Today was a busy day down the allotment – I went down with a few things in mind and ended up doing several different tasks!
Firstly, I fed the chickens who seemed in particularly good form today. There were 5 eggs (2 Vorwerks, 1 Cream Legbar, 1 Black Rock). The Black Rock egg looked strange – it was massive but the shell was all wrinkly. Very odd. But still delicious!
Next I occupied myself with the continuing problem of weeds and breaking up the enormous clay clumps that litter the plot. With Rachael’s help, I moved the greenhouse cage to the right side of the plot, freeing up the ground for me to eradicate the ever present weeds. I made good inroads to the weeds and clumps, making slowly making my way down to the halfway point before having a break.
Upon seeing Mel transporting glass from the greenhouse Rachael’s second plot to her own (she has a plot the other side of Cliff – a mere three plots across from ours). Rachael has decided she doesn’t need a greenhouse and has generously given it to Mel. Once they had extracted all the glass, we all congregated to move the frame and base. We made an interesting group – Mel, her husband, Cliff, Will and myself – lugging the frame across several plots before depositing it on Mel’s plot.
Next, I decided to replant a gooseberry bush which had seeded itself partway down the plot. Fortunately, I have managed to offload a rhubarb plant on someone so I have space for a new gooseberry bush. I am hoping that this one will be a red gooseberry which has a much sweeter taste than the normal white one. Once I manage to dig out two more of the rhubarb plants and give them to Rachael, I will have room to plant the other gooseberry bush which has appeared behind the fruit trees. I suspect this gooseberry is an offshoot from the old gooseberry bushes that used to be there before the chicken coop was built.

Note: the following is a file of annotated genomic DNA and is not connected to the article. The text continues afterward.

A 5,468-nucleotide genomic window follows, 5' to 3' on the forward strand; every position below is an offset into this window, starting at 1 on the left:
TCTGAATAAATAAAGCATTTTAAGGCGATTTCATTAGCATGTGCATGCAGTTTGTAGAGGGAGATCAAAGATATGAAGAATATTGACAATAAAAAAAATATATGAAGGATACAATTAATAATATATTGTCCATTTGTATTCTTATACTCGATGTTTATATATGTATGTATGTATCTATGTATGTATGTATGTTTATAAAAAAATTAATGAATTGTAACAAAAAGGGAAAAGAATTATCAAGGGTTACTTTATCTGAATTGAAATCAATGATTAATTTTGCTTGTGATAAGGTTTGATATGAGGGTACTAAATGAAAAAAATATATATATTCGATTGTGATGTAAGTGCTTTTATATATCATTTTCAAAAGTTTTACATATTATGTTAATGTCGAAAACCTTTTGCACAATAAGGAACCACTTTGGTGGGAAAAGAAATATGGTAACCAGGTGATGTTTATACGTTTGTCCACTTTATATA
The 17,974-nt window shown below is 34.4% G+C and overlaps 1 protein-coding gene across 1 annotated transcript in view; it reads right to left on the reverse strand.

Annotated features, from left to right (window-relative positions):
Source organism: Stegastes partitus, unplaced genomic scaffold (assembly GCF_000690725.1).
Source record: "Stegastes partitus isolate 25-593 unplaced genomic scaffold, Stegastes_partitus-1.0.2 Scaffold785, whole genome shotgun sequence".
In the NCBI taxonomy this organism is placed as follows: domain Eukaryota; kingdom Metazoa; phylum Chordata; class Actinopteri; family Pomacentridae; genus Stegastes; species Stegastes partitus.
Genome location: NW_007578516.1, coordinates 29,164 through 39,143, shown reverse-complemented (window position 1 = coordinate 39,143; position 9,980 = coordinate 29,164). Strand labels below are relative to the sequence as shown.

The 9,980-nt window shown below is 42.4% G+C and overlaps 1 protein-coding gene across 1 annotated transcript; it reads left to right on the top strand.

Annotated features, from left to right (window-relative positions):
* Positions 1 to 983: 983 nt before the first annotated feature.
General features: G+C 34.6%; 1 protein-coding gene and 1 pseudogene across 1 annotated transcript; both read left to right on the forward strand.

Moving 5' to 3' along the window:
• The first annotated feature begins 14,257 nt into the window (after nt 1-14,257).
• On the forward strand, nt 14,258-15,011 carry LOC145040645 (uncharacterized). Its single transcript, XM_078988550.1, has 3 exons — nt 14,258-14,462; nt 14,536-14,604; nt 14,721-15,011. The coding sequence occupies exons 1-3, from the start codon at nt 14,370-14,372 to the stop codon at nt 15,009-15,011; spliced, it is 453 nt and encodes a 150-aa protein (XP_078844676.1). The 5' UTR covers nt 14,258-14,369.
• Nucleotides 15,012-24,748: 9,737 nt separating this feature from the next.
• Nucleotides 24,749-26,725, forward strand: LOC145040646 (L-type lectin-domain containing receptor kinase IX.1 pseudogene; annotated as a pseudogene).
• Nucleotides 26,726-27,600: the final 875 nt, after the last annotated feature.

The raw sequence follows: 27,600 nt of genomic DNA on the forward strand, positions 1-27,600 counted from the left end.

I went back to hoeing for a while and made it a but further down the plot. By which time my arms and back were sore and I called it a day. Due to the colder weather today, the hive check has been postponed.
Michael caught me to tell me about his new way to beat the slugs – an ingenious use of shredded rhubarb leaves scattered around the base of his lettuces. It’s clearly working as not a single one of his lettuces has been slimed or eaten!
Later on, Mick the Greek caught me to tell me that he had come up with a way of repairing our greenhouse using a new wooden prop and a small amount of concrete to stabilise the entire structure. The concrete was wet whilst I was down so I have done nothing with the greenhouse today to ensure his work isn’t ruined. It still needs a few bolts to ensure its permanent stability which will go in over the next few days. It looks like a very strong and effective repair!
Whilst pondering the soggy parts of the plot, I have struck on an interesting idea. Phil’s plot, which is on a level with mine, never floods. Is this due to Phil’s magic or the fact that his plot has regularly spaced trees along its length? Trees naturally require a large amount of water and in strategically planting some trees, could it stop our plot flooding?
Next question is what to plant? I have been recommended a Victoria Plum by Steve and Willow by Rachael. I like the idea of planting rare and different fruit trees. I have found an extremely rare fruit tree which I would love to grow – The Plymouth Pear. It is named after the city and produces small brown pears. Identified as a vulnerable British species requiring special care, it would be amazing if I could grow some on our plot! It currently grows only by Charles Church in the centre of Plymouth and also in Cornwall, Northern France and northernmost Spain. This makes some botanists believe it was one of the last trees to come across to the UK before the last Ice Age some 20,000 years ago.
The added incentive is that my maternal grandfather was born and lived his entire life in Plymouth. He spent his life caring for the city’s heritage, especially it’s buildings. I am sure he would be extremely proud if I could manage to do my part in preserving a piece of Plymouthian history.
Leave a Reply